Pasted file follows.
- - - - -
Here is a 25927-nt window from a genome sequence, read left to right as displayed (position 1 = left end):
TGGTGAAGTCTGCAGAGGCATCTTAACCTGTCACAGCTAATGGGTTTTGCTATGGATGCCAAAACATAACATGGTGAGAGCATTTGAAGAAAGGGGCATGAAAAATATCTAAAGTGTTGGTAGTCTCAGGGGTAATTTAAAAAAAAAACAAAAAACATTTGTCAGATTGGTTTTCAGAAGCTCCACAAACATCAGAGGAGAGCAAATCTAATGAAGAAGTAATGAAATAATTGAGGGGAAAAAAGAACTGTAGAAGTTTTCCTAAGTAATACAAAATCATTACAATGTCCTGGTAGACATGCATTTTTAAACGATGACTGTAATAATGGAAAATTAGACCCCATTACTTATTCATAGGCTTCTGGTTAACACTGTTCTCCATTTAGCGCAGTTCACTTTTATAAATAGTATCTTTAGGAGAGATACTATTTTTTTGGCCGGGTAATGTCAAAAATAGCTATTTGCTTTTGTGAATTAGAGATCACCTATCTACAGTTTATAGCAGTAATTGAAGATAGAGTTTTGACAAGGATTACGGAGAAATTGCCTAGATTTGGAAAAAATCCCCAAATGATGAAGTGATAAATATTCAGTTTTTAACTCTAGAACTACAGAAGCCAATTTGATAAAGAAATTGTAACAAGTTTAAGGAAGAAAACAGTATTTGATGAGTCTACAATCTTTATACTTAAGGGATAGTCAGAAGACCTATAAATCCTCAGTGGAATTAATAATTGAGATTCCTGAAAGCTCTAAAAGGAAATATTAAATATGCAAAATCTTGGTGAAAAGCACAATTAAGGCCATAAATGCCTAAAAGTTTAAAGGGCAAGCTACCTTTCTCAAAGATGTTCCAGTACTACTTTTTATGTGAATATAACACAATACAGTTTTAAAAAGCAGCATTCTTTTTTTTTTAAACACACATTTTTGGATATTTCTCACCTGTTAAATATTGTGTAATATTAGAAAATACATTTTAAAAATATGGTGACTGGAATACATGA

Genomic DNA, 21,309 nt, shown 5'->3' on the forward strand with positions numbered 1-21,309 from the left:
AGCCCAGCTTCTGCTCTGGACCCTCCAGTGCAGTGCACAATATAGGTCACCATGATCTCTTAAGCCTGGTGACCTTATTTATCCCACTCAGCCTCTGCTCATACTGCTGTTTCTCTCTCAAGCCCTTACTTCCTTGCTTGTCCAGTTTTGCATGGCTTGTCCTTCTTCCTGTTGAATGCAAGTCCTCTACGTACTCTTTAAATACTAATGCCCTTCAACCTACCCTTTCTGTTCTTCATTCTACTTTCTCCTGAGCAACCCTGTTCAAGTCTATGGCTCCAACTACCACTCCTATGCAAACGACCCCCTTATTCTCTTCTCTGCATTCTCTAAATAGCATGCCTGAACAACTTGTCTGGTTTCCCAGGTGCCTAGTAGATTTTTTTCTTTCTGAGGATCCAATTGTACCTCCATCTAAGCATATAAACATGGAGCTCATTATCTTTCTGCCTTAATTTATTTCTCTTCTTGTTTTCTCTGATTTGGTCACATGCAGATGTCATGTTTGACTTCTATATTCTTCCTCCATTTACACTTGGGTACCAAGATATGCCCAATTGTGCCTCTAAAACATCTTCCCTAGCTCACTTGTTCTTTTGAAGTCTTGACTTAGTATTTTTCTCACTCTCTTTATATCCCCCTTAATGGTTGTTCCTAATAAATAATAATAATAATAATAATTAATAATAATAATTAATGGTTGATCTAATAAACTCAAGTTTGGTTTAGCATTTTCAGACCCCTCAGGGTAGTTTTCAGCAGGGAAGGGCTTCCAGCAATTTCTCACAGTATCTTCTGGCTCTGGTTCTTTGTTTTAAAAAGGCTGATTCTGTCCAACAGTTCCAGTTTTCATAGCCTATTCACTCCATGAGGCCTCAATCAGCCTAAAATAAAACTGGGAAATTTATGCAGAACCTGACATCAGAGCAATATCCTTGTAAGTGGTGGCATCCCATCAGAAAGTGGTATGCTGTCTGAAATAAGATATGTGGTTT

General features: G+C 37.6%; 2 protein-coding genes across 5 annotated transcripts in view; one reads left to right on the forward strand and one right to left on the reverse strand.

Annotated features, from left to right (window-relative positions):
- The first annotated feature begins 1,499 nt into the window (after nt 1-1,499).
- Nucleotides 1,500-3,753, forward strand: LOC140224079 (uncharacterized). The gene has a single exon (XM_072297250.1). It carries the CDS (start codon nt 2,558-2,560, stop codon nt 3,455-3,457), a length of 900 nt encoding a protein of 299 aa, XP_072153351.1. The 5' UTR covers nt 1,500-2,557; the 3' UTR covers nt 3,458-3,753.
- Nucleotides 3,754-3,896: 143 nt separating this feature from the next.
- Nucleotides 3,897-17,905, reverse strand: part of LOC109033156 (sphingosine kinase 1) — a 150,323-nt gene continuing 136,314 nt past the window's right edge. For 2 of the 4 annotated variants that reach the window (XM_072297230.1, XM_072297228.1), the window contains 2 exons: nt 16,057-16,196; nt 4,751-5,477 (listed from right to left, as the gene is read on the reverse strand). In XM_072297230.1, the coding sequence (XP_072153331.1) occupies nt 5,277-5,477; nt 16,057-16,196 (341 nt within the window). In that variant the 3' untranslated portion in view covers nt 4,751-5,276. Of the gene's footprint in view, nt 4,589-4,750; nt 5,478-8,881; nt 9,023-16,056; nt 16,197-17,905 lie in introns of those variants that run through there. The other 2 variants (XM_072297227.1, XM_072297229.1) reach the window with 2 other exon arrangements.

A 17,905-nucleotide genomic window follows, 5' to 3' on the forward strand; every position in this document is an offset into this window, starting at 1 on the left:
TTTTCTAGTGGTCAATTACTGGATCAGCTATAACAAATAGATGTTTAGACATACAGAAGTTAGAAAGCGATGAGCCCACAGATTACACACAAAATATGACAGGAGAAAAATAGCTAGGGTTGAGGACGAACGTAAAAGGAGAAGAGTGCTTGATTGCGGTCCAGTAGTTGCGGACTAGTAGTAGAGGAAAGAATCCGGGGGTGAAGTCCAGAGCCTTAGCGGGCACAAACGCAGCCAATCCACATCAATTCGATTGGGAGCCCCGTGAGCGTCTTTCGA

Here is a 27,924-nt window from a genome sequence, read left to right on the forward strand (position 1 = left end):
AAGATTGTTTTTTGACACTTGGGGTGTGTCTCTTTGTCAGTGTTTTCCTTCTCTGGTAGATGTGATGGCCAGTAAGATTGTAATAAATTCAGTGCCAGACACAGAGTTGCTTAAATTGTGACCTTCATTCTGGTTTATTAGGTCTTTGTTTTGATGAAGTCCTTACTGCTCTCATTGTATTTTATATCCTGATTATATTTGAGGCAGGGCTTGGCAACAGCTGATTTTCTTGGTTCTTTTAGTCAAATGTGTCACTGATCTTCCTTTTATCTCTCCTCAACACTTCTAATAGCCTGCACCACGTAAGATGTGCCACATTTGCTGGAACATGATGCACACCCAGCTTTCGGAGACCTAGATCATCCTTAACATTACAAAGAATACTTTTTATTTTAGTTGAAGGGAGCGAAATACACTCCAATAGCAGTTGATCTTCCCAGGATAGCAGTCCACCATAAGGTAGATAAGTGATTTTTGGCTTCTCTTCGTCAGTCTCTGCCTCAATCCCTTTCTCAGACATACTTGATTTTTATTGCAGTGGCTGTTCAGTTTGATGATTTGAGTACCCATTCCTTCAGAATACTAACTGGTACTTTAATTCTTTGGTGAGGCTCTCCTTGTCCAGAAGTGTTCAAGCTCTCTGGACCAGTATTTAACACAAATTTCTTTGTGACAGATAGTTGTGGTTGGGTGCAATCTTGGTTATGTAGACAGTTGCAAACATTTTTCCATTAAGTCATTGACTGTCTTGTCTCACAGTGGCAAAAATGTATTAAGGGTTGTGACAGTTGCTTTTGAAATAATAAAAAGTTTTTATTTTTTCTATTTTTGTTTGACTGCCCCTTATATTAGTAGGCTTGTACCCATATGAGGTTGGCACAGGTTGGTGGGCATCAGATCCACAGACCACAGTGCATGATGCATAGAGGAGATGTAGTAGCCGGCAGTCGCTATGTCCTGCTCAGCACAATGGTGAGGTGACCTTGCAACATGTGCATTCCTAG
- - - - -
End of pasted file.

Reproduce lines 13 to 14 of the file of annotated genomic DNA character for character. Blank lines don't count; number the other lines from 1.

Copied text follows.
Here is a 27,924-nt window from a genome sequence, read left to right on the forward strand (position 1 = left end):
AAGATTGTTTTTTGACACTTGGGGTGTGTCTCTTTGTCAGTGTTTTCCTTCTCTGGTAGATGTGATGGCCAGTAAGATTGTAATAAATTCAGTGCCAGACACAGAGTTGCTTAAATTGTGACCTTCATTCTGGTTTATTAGGTCTTTGTTTTGATGAAGTCCTTACTGCTCTCATTGTATTTTATATCCTGATTATATTTGAGGCAGGGCTTGGCAACAGCTGATTTTCTTGGTTCTTTTAGTCAAATGTGTCACTGATCTTCCTTTTATCTCTCCTCAACACTTCTAATAGCCTGCACCACGTAAGATGTGCCACATTTGCTGGAACATGATGCACACCCAGCTTTCGGAGACCTAGATCATCCTTAACATTACAAAGAATACTTTTTATTTTAGTTGAAGGGAGCGAAATACACTCCAATAGCAGTTGATCTTCCCAGGATAGCAGTCCACCATAAGGTAGATAAGTGATTTTTGGCTTCTCTTCGTCAGTCTCTGCCTCAATCCCTTTCTCAGACATACTTGATTTTTATTGCAGTGGCTGTTCAGTTTGATGATTTGAGTACCCATTCCTTCAGAATACTAACTGGTACTTTAATTCTTTGGTGAGGCTCTCCTTGTCCAGAAGTGTTCAAGCTCTCTGGACCAGTATTTAACACAAATTTCTTTGTGACAGATAGTTGTGGTTGGGTGCAATCTTGGTTATGTAGACAGTTGCAAACATTTTTCCATTAAGTCATTGACTGTCTTGTCTCACAGTGGCAAAAATGTATTAAGGGTTGTGACAGTTGCTTTTGAAATAATAAAAAGTTTTTATTTTTTCTATTTTTGTTTGACTGCCCCTTATATTAGTAGGCTTGTACCCATATGAGGTTGGCACAGGTTGGTGGGCATCAGATCCACAGACCACAGTGCATGATGCATAGAGGAGATGTAGTAGCCGGCAGTCGCTATGTCCTGCTCAGCACAATGGTGAGGTGACCTTGCAACATGTGCATTCCTAG